Americans today are expected to live shorter lives than just a few years ago, in contrast with trends seen in other developed nations, and rising deaths from alcohol-related liver disease may be partly to blame, researchers say.
Analyzing data from the Centers for Disease Control and Prevention, they found that U.S. deaths from alcohol-related liver disease (ALD) are at their highest levels since 1999 and have risen every year since 2006 in nearly every racial, ethnic and age group.
The researchers analyzed causes of death for people aged 25 and older in the two decades since 1997, and found that 2017 had the highest rates of death from ALD, at 13.1 per 100,000 deaths in men and 5.6 per 100,000 in women. That compares to 1999 ALD mortality rates of 10.6 per 100,000 in men and 3.3 per 100,000 in women.
Mortality rates and recent increases in ALD diagnoses were particularly pronounced among middle-aged adults, Native Americans and non-Hispanic whites, the researchers report in the American Journal of Gastroenterology.
Read the whole article at Reuters »
Related » CBC News » U.S. life expectancy being driven down by middle-aged deaths, study suggests
In 2016, the U.S. ranked only 43rd among 195 countries with an average lifespan of 78.7 years. In 2040, that’s only 21 years from now, Americans are forecast to drop 21 spots, to 64th, as other nations make faster gains.
The top five health drivers that explain most of the future trajectory for premature mortality are high blood pressure, high body mass index, high blood sugar, tobacco use, and alcohol use, Foreman said. Air pollution ranked sixth.
More from Bloomberg
Alcohol is linked to more than 200 health conditions, including liver cirrhosis and some cancers.
Alcohol kills three million people worldwide each year — more than AIDS, violence and road accidents combined, the World Health Organization said Friday, adding that men are particularly at risk.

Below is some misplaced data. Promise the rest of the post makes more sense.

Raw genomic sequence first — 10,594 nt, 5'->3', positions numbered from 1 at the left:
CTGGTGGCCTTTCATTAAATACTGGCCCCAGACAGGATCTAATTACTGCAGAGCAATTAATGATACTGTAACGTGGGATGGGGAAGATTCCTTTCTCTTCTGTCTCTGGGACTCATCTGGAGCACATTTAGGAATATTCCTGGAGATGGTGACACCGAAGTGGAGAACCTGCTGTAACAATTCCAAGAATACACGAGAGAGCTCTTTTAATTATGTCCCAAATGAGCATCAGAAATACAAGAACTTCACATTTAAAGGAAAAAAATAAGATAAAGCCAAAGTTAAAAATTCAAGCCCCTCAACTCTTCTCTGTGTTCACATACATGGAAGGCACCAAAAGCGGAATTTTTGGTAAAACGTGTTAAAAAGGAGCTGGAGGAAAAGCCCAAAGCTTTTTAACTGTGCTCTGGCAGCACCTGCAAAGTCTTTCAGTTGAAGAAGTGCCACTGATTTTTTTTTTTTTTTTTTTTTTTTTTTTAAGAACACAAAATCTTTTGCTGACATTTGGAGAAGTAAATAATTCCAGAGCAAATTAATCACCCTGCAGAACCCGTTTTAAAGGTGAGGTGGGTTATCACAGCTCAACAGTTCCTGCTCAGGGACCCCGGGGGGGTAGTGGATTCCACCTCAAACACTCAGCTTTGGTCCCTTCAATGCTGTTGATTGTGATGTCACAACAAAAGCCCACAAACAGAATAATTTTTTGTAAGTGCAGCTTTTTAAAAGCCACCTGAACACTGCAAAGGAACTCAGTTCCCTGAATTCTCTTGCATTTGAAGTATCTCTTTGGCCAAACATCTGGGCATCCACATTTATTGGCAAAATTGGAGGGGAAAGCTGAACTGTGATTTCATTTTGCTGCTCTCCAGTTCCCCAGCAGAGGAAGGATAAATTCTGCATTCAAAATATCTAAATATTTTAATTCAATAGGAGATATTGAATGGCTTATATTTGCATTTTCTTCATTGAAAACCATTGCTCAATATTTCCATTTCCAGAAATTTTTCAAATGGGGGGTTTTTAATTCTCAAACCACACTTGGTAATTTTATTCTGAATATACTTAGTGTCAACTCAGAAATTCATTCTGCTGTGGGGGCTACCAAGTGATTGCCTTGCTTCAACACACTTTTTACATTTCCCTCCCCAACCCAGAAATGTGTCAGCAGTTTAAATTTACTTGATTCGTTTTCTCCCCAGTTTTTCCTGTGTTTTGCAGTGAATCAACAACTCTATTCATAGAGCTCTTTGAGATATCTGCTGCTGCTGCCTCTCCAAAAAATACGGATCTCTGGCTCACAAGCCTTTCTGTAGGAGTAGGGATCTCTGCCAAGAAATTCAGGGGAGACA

The UN health agency’s latest report on alcohol and health pointed out that alcohol causes more than one in 20 deaths globally each year, including drink driving, alcohol-induced violence and abuse and a multitude of diseases and disorders.
Men account for more than three quarters of alcohol-related deaths, the nearly 500-page report found.
More at AFP via Yahoo
Selection bias, that is chosing who is to be studied, has a lot to do with research outcomes.
An analysis from 2007 by an international group of alcohol epidemiologists and addiction researchers, published in Annals of Epidemiology, notes that “as people progress into late middle and old age, their consumption of alcohol declines in tandem with ill health, frailty, dementia, and/or use of medications.” That decline means that, as people become less well—even if they’re not elderly—they will also tend to stop drinking. So when they enroll in a study on drinking and get lumped into the group of non-drinkers, they’ll artificially inflate the mortality risk—even though their deaths have nothing to do with alcohol abstention. It’s not that teetotaling made them more likely to die during the course of the study; it’s that being closer to death made them more likely to quit alcohol. And people who drink, but are able to keep their drinking at a reasonable level, are likely to have the kind of health and social advantages associated with living longer.
“People who in their teens or twenties begin to drink, don’t die or become alcoholics, and are able to maintain drinking at low levels—that’s a select group of drinkers,” says Naimi. And that means when epidemiologists go looking at people who are still moderate drinkers in middle age, they’re missing some key people. “If you look at people in midlife who are stable, moderate drinkers, that means they didn’t die from their drinking and they didn’t quit drinking.” That sounds obvious, but let’s take a second to think about it: Alcohol is an addictive substance. People who have had a healthy relationship with it their entire lives are probably people who also have a bunch of other advantageous qualities.
There is still a chance that one or two drinks a day has some benefit for your heart. If it does exist, researchers like Naimi think it’s probably pretty small, and that matters because there are a lot of other diseases that we know alcohol increases your risk of contracting. These include liver cancer, breast cancer, colon cancer, oral cancer, tuberculosis, pancreatitis, cirrhosis and related liver diseases, and a whole host of others.